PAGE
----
Released: 2016, Rocket 88
Reviewer: Lord of the Wasteland
Released exclusively in two formats by mailorder through the UK’s Rocket 88 Books, ONLY HALF THERE is the long-awaited autobiography of Canada’s own, Devin Townsend. Formerly of freak-out industrial metal stalwarts Strapping Young Lad, Townsend’s solo output has leaned more towards progressive metal and fallen under several different monikers over the past twenty years, including the volatile SYL period, a brief stint fronting Steve Vai’s band as well as high-profile production duties. Prolific doesn’t even begin to describe his release schedule, either, with over thirty albums now to his name. ONLY HALF THERE tells the whole story of one of metal’s most respected and talented geniuses in his own words.
Rocket 88 is establishing itself as a “boutique” publisher and rightfully so, given the price and quality of ONLY HALF THERE, as well as THE BOOK OF OPETH released earlier in the year. Like the gorgeous Opeth tome, Townsend’s book is available as an affordable £35 stand-alone “classic edition,” which features the 312-page hardcover and an exclusive EP of music entitled ICELAND, recorded and released solely for this package. For those collectors with deeper pockets, the limited-run “signature edition” comes housed in a snazzy box and also includes a cassette tape of unreleased demos, some art prints and the book is personally signed by Devin himself for a cool £100.
ONLY HALF THERE follows the typical music bio format and never attempts to reinvent the wheel. Kicking off with a brief forward explaining his anxiety towards the project, Townsend tells his story right from birth, through his childhood in Vancouver and eventual discovery by Vai that led to a messy and disillusioned introduction to the music business. Townsend never scrimps on the details or sordid tales (case in point: Jay Leno’s office phone) but at the same time, this isn’t THE DIRT, either. Especially grim are the mid-nineties and his stint as touring guitarist with The Wildhearts, failed auditions with Geezer Butler and Judas Priest and, of course, the whole Vai debacle. The bulk of the book deals with Townsend’s own social awkwardness and eventual spiral into drug use, institutionalization and mental illness that fueled Strapping Young Lad. However the attention to the music is the real draw. The Strapping years have been the best documented in the press but Townsend’s highly-regarded solo material including OCEAN MACHINE, TERRIA and the road that led to ambitious The Devin Townsend Project and Casualties Of Cool are perhaps lesser-known. His production work (including Soilwork, Lamb Of God, GWAR and Stuck Mojo) and the evolution of what has become his signature sound gets its own chapter, as well. A few sections drag a bit as Townsend gets philosophical but his self-deprecating tone and humour keep the narrative flowing for the most part.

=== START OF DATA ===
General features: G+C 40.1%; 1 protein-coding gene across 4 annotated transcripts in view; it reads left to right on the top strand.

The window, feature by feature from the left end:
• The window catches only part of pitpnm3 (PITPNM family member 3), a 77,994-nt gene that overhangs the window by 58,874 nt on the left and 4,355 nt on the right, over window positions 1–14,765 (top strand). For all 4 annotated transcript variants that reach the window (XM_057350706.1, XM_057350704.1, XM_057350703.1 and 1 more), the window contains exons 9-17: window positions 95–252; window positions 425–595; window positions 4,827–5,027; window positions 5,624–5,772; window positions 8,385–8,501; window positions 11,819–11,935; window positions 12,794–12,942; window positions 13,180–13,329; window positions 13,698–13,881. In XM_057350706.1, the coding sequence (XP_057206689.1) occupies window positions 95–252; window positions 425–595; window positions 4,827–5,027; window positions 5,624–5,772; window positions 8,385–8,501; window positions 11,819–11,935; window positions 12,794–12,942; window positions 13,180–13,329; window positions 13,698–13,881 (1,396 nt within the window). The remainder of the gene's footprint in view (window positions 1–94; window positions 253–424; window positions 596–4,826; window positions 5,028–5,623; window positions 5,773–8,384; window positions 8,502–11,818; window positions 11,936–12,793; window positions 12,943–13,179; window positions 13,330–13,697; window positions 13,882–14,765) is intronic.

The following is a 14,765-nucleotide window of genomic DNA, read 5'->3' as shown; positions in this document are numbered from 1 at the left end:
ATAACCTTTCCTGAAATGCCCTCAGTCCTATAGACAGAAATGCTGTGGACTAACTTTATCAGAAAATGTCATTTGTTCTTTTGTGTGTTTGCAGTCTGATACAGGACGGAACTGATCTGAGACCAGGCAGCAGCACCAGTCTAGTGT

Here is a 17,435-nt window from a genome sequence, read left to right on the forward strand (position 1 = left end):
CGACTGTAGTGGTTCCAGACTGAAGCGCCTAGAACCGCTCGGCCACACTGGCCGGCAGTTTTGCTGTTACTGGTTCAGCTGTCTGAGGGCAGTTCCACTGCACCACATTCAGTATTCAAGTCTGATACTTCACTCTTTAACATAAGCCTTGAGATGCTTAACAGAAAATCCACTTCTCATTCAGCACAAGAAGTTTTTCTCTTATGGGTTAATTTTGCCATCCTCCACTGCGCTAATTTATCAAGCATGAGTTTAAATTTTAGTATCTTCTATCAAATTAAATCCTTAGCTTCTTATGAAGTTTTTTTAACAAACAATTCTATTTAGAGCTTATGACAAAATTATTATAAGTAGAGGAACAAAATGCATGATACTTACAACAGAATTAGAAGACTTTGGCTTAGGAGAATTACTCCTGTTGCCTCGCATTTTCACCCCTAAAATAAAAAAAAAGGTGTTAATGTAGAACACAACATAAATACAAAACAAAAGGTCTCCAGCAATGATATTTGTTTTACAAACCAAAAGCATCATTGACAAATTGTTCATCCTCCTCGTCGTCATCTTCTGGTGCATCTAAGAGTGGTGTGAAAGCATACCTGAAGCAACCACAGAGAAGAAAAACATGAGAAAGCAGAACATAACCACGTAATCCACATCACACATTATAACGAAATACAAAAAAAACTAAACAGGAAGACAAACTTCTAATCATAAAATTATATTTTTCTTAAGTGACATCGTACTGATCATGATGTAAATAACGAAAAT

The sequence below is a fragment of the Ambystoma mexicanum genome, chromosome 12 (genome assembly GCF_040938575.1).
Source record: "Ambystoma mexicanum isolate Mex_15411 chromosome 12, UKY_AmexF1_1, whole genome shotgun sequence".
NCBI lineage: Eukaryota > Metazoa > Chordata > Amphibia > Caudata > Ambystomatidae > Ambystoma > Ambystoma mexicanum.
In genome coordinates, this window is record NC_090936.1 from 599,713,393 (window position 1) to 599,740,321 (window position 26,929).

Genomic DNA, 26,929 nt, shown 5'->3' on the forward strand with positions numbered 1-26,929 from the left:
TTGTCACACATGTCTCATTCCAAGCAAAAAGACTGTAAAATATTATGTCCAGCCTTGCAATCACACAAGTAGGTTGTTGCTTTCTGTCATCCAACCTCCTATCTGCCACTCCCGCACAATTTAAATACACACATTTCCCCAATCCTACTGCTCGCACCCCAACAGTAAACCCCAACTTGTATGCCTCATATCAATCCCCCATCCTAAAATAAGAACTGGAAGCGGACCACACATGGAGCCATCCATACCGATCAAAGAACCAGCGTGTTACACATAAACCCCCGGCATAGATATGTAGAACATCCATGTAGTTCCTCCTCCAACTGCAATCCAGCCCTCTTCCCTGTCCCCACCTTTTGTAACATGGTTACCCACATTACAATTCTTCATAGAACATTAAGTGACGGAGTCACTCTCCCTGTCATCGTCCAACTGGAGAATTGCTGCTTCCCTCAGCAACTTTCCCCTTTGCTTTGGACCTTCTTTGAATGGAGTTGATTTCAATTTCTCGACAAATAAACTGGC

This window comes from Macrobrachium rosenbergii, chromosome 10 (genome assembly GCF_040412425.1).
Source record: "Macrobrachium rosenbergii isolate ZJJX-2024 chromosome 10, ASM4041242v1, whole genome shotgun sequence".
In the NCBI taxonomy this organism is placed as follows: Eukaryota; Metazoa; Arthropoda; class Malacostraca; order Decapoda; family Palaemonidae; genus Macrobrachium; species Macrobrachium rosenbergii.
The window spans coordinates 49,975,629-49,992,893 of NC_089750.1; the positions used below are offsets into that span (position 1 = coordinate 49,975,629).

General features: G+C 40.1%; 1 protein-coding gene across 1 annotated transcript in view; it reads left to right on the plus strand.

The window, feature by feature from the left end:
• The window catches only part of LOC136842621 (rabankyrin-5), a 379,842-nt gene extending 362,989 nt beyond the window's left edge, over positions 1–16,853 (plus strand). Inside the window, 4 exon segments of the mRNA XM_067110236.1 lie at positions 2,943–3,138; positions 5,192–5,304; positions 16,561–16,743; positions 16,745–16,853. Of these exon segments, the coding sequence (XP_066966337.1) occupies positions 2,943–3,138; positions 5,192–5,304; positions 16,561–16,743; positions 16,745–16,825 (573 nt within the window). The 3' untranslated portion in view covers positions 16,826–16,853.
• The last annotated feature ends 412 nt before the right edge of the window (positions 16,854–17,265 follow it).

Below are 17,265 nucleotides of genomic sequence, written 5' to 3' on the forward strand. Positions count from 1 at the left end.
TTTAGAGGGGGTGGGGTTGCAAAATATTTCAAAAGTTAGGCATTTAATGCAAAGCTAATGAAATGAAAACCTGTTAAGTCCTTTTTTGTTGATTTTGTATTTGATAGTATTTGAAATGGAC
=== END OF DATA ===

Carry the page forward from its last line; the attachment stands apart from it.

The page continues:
This isn’t a book for the masses but fans of Devin Townsend will be glued to the pages of ONLY HALF THERE. Having met and spoken with the man several times over the years, Townsend’s personality is unforgettable and he is a natural storyteller despite his reservations. As a fan, it is nice to see he has (hopefully) left the dark times behind him and come out arguably more successful as a result. His musical palette continues to grow with each release and reading his words begin to make some sense of the long road that has got him to this stage in both his personal life and his musical trajectory. HIGHLY RECOMMENDED.